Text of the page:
The ongoing resistance of the Belgian regional government of Wallonia to CETA highlights the pact’s most dangerous flaws, and amplifies the concerns of millions on both sides of the Atlantic.
Standing up to intense pressure, Wallonian First Minister Paul Magnette and his government have refused to support the Comprehensive Economic and Trade Agreement between Canada and the European Union. It’s a major win for opponents of this corporate-driven trade deal.
Without Wallonia’s endorsement, Belgium can’t support the deal – effectively blocking its approval at the EU level. It also means a signing ceremony between Canada and the EU, planned for later this week, is off. Belgium’s Brussels region also backs Wallonia.
The impasse is a key moment in European mass mobilizations that have drawn hundreds of thousands of demonstrators and millions of petition signatures. Last-ditch attempts to silence critics with a weak, non-binding “declaration” have failed.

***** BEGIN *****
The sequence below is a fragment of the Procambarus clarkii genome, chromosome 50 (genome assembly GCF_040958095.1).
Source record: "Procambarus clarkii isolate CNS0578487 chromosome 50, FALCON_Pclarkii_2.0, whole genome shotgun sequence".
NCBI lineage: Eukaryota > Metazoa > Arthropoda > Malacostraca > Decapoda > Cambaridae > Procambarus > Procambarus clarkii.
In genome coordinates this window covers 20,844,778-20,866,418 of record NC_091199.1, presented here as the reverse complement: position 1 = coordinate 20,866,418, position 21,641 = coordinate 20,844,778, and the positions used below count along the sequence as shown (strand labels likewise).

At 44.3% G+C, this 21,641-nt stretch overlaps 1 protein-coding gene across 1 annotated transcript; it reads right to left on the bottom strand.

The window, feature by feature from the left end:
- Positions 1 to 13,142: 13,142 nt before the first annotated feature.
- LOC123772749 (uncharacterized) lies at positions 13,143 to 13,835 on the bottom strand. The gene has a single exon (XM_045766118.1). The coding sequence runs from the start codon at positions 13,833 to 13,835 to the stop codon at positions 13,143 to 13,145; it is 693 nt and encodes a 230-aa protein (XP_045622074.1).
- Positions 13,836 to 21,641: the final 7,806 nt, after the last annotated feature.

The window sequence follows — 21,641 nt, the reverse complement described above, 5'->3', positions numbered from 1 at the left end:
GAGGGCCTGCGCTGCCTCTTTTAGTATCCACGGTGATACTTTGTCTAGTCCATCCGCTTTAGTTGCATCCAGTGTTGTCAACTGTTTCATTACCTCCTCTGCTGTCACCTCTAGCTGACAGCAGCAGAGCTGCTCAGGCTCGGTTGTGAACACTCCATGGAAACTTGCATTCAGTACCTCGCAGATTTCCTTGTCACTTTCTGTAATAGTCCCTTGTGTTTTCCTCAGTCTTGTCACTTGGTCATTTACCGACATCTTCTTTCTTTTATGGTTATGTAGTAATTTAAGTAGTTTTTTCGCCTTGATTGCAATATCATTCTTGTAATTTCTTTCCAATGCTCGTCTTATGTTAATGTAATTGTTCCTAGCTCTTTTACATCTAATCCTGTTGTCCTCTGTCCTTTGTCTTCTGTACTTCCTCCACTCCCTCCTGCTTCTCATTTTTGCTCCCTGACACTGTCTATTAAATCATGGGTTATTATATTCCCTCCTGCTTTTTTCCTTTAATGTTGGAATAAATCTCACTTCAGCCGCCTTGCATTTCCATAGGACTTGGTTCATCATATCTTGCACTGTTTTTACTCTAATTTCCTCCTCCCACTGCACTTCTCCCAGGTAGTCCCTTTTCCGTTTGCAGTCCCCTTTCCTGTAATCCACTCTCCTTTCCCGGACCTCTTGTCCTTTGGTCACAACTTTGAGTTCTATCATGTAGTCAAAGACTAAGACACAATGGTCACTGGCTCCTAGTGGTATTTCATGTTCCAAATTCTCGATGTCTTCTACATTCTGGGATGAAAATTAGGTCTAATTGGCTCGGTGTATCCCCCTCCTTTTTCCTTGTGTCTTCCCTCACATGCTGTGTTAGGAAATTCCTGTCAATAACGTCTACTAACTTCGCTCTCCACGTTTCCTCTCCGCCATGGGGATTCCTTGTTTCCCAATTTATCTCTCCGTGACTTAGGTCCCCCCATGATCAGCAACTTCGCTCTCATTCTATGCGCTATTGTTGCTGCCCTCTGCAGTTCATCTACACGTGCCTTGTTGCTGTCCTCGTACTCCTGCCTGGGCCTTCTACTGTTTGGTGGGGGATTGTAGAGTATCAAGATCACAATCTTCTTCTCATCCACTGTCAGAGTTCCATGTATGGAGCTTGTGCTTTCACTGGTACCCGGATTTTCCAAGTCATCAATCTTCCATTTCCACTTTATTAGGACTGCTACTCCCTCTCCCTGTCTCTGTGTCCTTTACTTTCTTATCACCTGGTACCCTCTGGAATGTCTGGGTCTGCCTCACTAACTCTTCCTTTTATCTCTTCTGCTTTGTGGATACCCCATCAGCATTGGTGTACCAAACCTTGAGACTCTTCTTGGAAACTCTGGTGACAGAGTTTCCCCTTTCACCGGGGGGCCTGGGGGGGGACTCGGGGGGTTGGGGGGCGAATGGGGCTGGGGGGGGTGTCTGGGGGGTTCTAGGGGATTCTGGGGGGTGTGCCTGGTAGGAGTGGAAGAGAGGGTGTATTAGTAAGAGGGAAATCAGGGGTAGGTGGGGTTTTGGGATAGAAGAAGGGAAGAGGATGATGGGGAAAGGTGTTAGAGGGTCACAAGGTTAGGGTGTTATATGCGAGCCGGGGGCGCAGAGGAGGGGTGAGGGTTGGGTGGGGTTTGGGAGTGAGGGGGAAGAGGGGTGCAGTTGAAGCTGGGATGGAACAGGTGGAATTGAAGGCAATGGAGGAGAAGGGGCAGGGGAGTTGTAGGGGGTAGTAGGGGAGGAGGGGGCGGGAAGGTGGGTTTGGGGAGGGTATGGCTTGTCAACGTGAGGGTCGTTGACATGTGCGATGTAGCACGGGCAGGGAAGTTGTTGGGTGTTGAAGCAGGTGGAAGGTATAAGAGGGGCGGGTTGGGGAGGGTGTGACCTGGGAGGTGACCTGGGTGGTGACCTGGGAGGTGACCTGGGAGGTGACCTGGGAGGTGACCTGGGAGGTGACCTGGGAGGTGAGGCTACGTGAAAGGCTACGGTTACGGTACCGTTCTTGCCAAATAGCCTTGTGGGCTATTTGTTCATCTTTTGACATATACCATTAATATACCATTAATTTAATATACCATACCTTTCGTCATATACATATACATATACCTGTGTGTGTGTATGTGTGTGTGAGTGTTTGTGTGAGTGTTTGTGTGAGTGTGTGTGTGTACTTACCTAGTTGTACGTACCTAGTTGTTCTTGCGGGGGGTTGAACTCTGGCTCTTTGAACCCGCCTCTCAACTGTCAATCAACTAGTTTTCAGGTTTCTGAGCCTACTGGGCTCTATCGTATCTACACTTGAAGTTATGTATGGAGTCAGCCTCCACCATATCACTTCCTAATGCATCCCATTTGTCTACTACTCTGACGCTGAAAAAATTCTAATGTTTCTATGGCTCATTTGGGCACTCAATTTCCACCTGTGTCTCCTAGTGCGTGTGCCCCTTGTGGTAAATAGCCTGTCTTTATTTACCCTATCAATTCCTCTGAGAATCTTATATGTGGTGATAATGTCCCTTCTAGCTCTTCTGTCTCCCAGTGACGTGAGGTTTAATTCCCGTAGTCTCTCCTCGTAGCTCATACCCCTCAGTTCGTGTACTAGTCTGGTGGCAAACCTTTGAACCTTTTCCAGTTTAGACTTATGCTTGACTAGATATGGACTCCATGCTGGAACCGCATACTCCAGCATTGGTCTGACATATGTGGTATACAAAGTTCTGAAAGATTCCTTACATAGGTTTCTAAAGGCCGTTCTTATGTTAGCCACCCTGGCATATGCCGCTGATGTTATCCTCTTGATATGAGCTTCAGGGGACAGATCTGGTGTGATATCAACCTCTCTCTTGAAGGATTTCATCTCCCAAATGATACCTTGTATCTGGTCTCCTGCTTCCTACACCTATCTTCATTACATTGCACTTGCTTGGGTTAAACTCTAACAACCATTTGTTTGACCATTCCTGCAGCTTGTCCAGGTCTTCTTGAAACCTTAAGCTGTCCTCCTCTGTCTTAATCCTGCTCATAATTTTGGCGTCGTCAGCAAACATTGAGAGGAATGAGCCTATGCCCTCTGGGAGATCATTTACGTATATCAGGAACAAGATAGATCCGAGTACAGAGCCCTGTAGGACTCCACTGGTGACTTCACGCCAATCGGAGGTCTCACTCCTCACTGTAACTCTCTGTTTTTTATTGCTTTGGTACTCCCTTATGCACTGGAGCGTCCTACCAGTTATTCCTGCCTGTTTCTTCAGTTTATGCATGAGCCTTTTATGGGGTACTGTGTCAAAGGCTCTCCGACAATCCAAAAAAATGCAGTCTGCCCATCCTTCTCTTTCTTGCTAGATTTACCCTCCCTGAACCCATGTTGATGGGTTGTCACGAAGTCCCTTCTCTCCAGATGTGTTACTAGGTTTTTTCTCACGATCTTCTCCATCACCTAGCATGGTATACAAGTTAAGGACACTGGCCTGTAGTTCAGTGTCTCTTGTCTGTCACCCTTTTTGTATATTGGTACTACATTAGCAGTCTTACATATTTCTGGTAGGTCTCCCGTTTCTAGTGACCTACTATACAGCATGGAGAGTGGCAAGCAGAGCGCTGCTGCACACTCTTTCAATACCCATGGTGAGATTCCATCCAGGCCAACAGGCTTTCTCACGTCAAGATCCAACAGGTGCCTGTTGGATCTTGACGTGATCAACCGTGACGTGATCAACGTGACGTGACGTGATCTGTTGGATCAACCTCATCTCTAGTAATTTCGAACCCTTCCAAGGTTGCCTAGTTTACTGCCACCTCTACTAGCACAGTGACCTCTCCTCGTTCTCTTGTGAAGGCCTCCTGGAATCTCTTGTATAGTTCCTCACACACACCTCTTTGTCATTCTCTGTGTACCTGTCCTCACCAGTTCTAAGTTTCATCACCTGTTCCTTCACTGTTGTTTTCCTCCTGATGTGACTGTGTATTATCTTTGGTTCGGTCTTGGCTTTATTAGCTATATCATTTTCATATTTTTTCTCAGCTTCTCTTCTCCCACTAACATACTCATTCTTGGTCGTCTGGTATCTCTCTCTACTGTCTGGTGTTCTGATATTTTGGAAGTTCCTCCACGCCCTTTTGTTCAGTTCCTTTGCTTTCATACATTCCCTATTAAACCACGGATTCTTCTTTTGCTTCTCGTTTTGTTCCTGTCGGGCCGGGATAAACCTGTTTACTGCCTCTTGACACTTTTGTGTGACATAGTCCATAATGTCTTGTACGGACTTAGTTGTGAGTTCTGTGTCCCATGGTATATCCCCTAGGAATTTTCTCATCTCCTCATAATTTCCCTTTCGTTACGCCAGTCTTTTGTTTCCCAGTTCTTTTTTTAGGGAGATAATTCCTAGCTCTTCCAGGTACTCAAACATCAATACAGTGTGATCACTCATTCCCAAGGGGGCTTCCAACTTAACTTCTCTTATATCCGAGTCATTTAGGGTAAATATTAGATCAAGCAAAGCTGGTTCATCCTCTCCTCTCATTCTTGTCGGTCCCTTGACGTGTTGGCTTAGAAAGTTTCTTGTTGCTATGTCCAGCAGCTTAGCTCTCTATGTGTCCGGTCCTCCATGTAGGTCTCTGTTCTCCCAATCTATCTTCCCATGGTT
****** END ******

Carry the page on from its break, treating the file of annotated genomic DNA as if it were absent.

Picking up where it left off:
The key concerns of those demonstrators, and of Wallonia’s government, are shared by CUPE and many Canadians. These concerns are highlighted in our union’s call for Canada not to ratify CETA.
It’s time for the Canadian government to recognize the fundamental flaws in CETA. What’s needed are major amendments – not “clarifications” – to fix these flaws.
CUPE is calling for Canada to reopen negotiations and improve CETA by:
- removing all investor rights rules
- protecting public services from privatization
- scrapping costly pharmaceutical patent extensions
- protecting local and provincial purchasing powers
- including a real mechanism for enforcing labour rights
The collapse of CETA is a signal that trade deals can’t be negotiated in secret, without the full participation of citizens, unions and other concerned groups.
CUPE members understand CETA threatens public services, good jobs and our communities. We support fair trade, not trade agreements like CETA that favour corporations over Canadians.